Will You Be Able To Keep Your Electric Service?

Tad Johnsen, our Water and Light Director, is retiring after many years of working to ensure the reliability of our electric system.  His final report  to the Water and Light Advisory Board contained some concerning statements.

Referencing the Council’s recent focus on renewable energy, he stated:

In the future, electric utilities will need to make the transition from the provider of electric service to providing the different electric services consumers want.

This raises several questions, including the following: Who will bear the cost of these different “options”? How will this affect our service reliability? Who makes a decision to move from a full service menu that provides broad benefits throughout the community to an a la carte set of options desired by some but may be costly to all?  Who is deciding what “consumers” want? Will the community be allowed to vote before there is a change?

Unfortunately, we can’t count on the Council to decide what will best ensure safe and reliable electric service at reasonable rates.  Ever since the Council “paused” a proposed transmission line with no alternative plan in place,  it has avoided talking about that issue.  Over 60% of voters approved the proposed transmission line.  That line, had it been built, would have helped assure basic reliable electric service at a reasonable cost for many years to come. Instead, we have paid millions,  associated with the Council’s delay.  The Council does like to talk about “renewable energy”. However, as we have previously explained, “renewable energy” is not a substitute for adequate transmission despite the efforts of various Council members to suggest that it is, and it is not always cost effective. 

Mr. Johnsen also cautioned:

As we push towards increased levels of renewable energy in our resource mix, we need to understand the impacts to market risk and potential impacts to electric rates these changes may have.

We do need to understand these risks,  Unfortunately, the Council has been less than transparent about the ongoing costs of its actions.

Mr. Johnsen further stated that the current Integrated Electric Resources and Master Planning process will likely affect the structure of electric service rates.  He also pointed out that the planning for implementation of the Council’s recently adopted Climate Action and Adaptation Plan “could have an impact on how all of Columbia’s Utilities provide services in the future.”

He expressed the hope that

the impact of these changes will be evaluated from different perspectives, including short term and long term financial costs, environmental impacts, and quality of life effects.

We hope so too. Although given the Council’s past lack of transparency on this issue we can’t assume that will happen.  So if you care about safe and reliable electric service, the time to get involved is now.  One way to prepare is to take one of the classes that Osher is offering on understanding your electric service.  Taking this class can help you better understand, monitor, and weigh in on emerging issues.  You can register for one of two sections, one on Monday afternoons (March 9-April 6) and one on Tuesday evenings (April 14-May 5).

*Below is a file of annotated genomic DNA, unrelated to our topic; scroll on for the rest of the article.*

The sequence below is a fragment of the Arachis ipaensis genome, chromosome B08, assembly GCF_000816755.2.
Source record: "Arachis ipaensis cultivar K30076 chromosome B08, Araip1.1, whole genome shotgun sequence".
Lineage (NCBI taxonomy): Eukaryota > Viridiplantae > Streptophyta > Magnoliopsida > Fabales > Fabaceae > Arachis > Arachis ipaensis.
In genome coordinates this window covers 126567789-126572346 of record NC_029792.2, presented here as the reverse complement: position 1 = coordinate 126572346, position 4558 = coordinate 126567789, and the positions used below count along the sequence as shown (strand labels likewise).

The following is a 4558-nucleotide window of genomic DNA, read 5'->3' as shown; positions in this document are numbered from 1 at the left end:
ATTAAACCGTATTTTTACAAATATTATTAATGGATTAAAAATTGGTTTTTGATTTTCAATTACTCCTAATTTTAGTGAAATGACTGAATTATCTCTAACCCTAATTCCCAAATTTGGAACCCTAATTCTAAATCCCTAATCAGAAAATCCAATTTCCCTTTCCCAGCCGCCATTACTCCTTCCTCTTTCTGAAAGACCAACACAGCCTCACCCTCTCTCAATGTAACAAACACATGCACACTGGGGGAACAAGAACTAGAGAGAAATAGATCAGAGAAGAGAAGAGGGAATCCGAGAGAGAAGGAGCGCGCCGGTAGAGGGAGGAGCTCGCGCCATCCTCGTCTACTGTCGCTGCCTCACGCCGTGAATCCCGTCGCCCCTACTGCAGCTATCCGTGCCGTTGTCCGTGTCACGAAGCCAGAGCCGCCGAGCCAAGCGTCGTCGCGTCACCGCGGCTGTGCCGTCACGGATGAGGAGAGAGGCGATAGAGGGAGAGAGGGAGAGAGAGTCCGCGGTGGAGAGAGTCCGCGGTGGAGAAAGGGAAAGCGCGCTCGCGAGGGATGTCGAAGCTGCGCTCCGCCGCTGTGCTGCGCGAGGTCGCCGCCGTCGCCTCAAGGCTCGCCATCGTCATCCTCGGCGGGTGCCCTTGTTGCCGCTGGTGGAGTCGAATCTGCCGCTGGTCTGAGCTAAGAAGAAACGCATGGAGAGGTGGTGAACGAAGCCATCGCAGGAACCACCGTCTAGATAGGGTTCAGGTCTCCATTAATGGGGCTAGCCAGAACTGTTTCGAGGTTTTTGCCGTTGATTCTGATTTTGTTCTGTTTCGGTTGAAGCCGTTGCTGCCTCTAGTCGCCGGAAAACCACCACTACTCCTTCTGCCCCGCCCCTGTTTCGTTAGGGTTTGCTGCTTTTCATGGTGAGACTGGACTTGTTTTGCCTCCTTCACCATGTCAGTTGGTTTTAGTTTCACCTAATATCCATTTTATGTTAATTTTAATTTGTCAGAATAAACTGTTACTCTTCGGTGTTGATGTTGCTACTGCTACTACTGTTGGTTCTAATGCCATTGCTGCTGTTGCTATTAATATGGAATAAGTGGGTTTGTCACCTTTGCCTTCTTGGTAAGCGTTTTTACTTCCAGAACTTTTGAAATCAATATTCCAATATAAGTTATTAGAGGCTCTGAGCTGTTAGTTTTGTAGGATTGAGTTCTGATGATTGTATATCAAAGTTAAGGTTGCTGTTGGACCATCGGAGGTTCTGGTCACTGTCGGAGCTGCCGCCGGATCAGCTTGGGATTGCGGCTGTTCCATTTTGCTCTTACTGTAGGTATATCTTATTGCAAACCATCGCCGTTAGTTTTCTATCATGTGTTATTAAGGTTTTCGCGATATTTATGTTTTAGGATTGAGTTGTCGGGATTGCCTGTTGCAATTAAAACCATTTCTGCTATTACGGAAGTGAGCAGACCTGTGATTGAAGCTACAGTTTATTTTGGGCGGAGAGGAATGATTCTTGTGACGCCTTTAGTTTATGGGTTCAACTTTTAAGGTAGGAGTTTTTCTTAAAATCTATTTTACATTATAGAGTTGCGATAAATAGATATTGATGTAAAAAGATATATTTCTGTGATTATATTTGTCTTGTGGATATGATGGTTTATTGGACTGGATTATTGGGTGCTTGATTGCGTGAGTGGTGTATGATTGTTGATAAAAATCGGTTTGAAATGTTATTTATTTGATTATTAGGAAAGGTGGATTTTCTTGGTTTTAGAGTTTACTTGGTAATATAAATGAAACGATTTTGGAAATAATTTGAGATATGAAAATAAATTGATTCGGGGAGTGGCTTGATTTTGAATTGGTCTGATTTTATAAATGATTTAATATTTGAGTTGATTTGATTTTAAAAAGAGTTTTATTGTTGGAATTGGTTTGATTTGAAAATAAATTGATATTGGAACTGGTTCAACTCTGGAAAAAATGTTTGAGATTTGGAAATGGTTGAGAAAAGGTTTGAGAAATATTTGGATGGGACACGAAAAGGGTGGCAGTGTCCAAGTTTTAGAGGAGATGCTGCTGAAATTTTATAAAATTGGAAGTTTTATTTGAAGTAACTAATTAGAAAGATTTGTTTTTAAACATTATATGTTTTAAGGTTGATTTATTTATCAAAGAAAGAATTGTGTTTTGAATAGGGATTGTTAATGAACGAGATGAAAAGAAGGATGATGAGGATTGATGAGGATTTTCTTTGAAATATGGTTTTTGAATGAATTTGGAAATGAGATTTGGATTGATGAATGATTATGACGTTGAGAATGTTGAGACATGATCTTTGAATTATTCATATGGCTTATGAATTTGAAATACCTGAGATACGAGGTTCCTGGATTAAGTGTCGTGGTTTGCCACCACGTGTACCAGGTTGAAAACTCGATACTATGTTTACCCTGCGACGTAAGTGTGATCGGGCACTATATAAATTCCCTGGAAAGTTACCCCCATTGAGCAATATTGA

Transparency, Electric Service, And Focus

Municipal utilities exist to provide reliable service to city residents at affordable rates.     A Staff memo presented to the City Council on November 4, 2019 supported a 20-year contract at $4.5 million a year for a “utility scale” solar generation resource.  Part of the rationale was that this contract could help the City meet the greenhouse gas emission reduction targets in the climate change plan that the City Council recently decided to adopt.  The City would plan to resell most of the energy it obtains under the contract in the wholesale market to offset its cost.  Here is the specific language in the Staff memo:

Our current renewable rate impact methodology is an incremental cost impact model which works with the assumption that renewable generation provides needed capacity, does not exceed current load and can be absorbed by the existing dispatchable resources. When the level of renewable resources has the potential to operate outside of these assumptions, additional impact assessments should be considered.  It is important to know that at some point we would be producing more energy relative to our load, depending upon the reconciliation interval considered (i.e. hourly, daily or monthly). As renewable resources are added we will reach a point where the energy produced from our resources exceeds Columbia’s load.  This excess generated energy will be settled directly in the MISO energy market.

In other words, we will be buying more power than we need for providing electric service to users in Columbia. This appears to be a shift away from a focus on what is needed to provide electric service. The Water and Light Advisory Board is also considering how to advance climate change goals in the integrated resource plan for the electric utility by procuring renewable resources, and it is not clear that they are giving equal consideration to more traditional approaches.

The purchase of renewable resources to meet goals other than the provision of service can be very costly for those who pay the rates for utility service, as this cautionary story shows. Citizens deserve clear and easily accessible information on the options being considered. Only when all appropriate options, including purchased power and other traditional resources are evaluated for cost and reliability and risk can we properly weight the trade-offs and decide what best meets the need for efficient, reliable and cost-effective electric service. We are not getting this kind of information.

Ask questions and be vigilant. It’s your utility and you pay the costs.